Bali Dances, Ubud

No visit to Ubud is complete without a visit to Saraswati Temple (better known as Lotus Temple) for a vibrant and dramatic night of traditional Bali dance.

bali dances

I’m sure you’ve heard of the dances in Bali, deeply routed in Hinduism and developed over time with a style of their own.

Balinese dance is very specialised and unique; I’m sure you won’t see anything quite like it elsewhere. I’m sure you’ll enjoy it too, as it’s a silent play as much as a dance, portraying the Ramayana, a very popular Hindu story. Well, silent that is apart from the twangy string music of the musicians lining each side of the stage.

After I got back home from Bali, I told the tale of the Ramanya and the Bali dances through a short series of photos on my Instagram page. Here they are:

The scene is set. The stage is ready. The audience murmurs in anticipation as the musicians take their place.
The first chord is struck and there is an expectant silence…
This is Saraswati Temple in Ubud, and the traditional Bali dances are about to begin.
The story that is about to be told through dance is one of the most famous Hindu stories from the Ramayana.
Prince Rama, heir to the throne of the Kingdom of Ayodya, and his wife Sita have been banished from the kingdom by King Dasarata as a result of trickery by Rama’s stepmother.
The story begins in the forest of Dandaka, where Rama and Sita are accompanied by Rama’s brother, Laksmana. The trio have been observed by the demon Rahwana, who lusts after the beautiful Sita…

A photo posted by Amelia (@naughty_amelia_jane) on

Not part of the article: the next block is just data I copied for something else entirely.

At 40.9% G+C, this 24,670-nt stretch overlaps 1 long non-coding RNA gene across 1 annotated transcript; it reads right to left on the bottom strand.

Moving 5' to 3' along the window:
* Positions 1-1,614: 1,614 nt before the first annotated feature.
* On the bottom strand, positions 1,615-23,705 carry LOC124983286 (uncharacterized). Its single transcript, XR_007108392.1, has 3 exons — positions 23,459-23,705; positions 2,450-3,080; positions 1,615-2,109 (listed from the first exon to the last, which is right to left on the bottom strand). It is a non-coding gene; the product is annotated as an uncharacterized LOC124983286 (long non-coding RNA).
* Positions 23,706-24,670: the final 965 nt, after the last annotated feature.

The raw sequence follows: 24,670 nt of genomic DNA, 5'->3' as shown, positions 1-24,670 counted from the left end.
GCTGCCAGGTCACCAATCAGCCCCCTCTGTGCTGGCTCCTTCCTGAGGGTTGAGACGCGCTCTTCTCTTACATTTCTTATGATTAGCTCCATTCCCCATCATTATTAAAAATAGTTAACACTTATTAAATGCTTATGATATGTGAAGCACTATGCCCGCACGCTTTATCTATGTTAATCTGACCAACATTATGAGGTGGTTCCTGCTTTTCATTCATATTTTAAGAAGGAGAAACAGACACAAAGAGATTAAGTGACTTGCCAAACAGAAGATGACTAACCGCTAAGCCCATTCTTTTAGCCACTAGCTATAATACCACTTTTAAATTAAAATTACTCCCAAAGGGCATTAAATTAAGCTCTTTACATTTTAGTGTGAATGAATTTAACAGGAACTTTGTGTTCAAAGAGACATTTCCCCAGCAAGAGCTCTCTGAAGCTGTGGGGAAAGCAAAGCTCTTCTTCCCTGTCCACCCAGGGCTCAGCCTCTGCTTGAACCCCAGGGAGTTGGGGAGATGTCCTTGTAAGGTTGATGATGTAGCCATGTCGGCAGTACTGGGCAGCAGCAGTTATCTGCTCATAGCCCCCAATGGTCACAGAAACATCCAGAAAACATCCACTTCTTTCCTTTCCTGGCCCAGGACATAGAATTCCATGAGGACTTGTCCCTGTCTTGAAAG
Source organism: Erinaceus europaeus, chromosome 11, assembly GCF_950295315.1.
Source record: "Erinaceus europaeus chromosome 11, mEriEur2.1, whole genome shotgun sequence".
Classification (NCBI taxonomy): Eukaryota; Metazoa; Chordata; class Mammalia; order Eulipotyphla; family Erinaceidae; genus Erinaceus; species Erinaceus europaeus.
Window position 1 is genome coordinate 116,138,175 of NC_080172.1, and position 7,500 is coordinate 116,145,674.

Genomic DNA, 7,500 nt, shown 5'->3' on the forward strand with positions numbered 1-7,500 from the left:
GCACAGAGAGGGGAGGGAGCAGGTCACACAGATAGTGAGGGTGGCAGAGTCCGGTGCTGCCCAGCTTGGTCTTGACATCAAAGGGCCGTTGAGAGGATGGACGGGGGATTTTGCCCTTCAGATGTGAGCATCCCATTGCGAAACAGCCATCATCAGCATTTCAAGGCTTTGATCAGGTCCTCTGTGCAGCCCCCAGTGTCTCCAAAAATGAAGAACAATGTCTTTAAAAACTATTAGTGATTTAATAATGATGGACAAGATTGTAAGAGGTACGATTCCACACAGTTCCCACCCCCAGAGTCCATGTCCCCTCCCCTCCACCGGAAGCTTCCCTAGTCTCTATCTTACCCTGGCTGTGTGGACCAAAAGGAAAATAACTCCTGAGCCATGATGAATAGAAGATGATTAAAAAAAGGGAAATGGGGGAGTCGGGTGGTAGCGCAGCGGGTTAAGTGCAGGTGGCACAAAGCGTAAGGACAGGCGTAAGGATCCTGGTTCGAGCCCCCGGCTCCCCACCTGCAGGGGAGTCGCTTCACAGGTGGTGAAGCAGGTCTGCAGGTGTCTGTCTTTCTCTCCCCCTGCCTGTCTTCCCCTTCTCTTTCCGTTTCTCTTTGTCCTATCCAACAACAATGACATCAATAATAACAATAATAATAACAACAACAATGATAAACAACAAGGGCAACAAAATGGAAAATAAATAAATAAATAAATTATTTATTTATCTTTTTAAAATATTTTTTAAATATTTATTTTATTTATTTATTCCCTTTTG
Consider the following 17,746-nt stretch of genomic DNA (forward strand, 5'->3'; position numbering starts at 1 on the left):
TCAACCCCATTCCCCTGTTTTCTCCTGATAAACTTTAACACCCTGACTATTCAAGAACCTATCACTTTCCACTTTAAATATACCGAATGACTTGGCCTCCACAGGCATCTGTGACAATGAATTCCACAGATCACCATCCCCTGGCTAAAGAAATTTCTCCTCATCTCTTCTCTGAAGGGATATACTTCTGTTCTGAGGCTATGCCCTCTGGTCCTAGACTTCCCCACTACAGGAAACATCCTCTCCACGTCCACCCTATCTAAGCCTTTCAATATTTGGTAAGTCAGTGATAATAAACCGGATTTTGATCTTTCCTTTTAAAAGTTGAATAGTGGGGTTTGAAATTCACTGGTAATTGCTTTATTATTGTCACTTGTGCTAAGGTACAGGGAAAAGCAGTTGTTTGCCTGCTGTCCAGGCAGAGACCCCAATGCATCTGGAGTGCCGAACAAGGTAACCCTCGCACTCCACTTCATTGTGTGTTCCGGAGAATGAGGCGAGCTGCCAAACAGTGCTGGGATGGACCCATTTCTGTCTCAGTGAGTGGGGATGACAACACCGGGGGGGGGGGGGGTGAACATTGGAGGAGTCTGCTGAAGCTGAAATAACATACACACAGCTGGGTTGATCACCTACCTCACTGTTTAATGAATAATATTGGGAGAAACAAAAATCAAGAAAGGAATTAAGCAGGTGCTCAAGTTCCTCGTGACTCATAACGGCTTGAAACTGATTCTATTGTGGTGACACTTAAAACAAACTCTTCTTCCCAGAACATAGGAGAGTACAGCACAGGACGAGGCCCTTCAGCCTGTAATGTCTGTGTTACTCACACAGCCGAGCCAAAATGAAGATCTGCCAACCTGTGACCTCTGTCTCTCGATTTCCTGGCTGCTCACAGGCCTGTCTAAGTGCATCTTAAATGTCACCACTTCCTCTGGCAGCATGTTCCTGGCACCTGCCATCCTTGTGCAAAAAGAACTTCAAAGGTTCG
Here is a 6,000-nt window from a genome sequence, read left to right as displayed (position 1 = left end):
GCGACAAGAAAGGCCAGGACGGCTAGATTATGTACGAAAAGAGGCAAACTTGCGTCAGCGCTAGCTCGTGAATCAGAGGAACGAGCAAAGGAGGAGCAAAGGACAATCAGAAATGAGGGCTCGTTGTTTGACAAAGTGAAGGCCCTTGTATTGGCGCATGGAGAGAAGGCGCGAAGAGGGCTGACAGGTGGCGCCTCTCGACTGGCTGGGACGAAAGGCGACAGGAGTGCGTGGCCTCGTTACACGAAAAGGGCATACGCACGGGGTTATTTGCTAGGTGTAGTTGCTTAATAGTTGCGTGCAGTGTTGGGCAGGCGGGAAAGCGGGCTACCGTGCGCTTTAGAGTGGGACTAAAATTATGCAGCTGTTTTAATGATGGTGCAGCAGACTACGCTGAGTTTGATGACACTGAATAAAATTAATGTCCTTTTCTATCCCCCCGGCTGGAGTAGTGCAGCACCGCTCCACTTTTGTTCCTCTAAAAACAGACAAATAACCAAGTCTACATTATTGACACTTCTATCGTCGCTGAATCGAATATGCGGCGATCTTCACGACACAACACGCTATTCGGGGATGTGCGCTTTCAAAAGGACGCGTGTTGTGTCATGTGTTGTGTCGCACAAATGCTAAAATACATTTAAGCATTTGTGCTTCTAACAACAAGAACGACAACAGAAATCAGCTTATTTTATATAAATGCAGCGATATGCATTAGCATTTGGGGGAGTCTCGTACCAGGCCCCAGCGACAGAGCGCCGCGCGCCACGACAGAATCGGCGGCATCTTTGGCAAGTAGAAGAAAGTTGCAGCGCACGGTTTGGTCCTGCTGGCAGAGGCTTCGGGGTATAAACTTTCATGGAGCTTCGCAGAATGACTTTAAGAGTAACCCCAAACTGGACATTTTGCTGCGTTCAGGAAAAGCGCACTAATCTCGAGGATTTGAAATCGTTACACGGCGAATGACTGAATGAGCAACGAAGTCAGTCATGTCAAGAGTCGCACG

Hindu offering on the stage for the dances in Ubud A photo posted by Amelia (@naughty_amelia_jane) on

 

Rama and Laksmana are about to have some company A photo posted by Amelia (@naughty_amelia_jane) on

 

Rahwana sends his son to the forest to engage Rama and Laksamana in battle. There’s a big drama during which good struggles against evil, involving magical dragons, monkeys, battles and the bird-king Garuda, who comes to the rescue. There is another battle, and Sita is rescued, bringing this section of the Ramayana to an end.

This story was portrayed beautifully through the typical and intricate movements of Bali dance. If you get the chance, I highly recommend you take in a show at Ubud Palace.

A photo posted by Amelia (@naughty_amelia_jane) on

The best way to book a seat in the outdoor theatre at Saraswati Temple is to visit during the day and find out what’s going on. Don’t worry, the men outside the gates dressed in traditional dress will be more than happy to sell you a ticket.

See all my photos from the Bali dances here.

What about you? Have you been to the Bali dances? What did you think?

Read more about Bali here.

I would like to remind you that all the photos used on InMyShoesTravel.com are my own unless otherwise stated.
You can see my whole collection of Travel Photos here.

Filed Under: asiaBalifeaturedIndonesiaReligion and CultureTravel PhotographyUbud

About the Author: Based in Mallorca, obsessed with the world and have a lot to say about both... Step into my shoes and join me on a journey...

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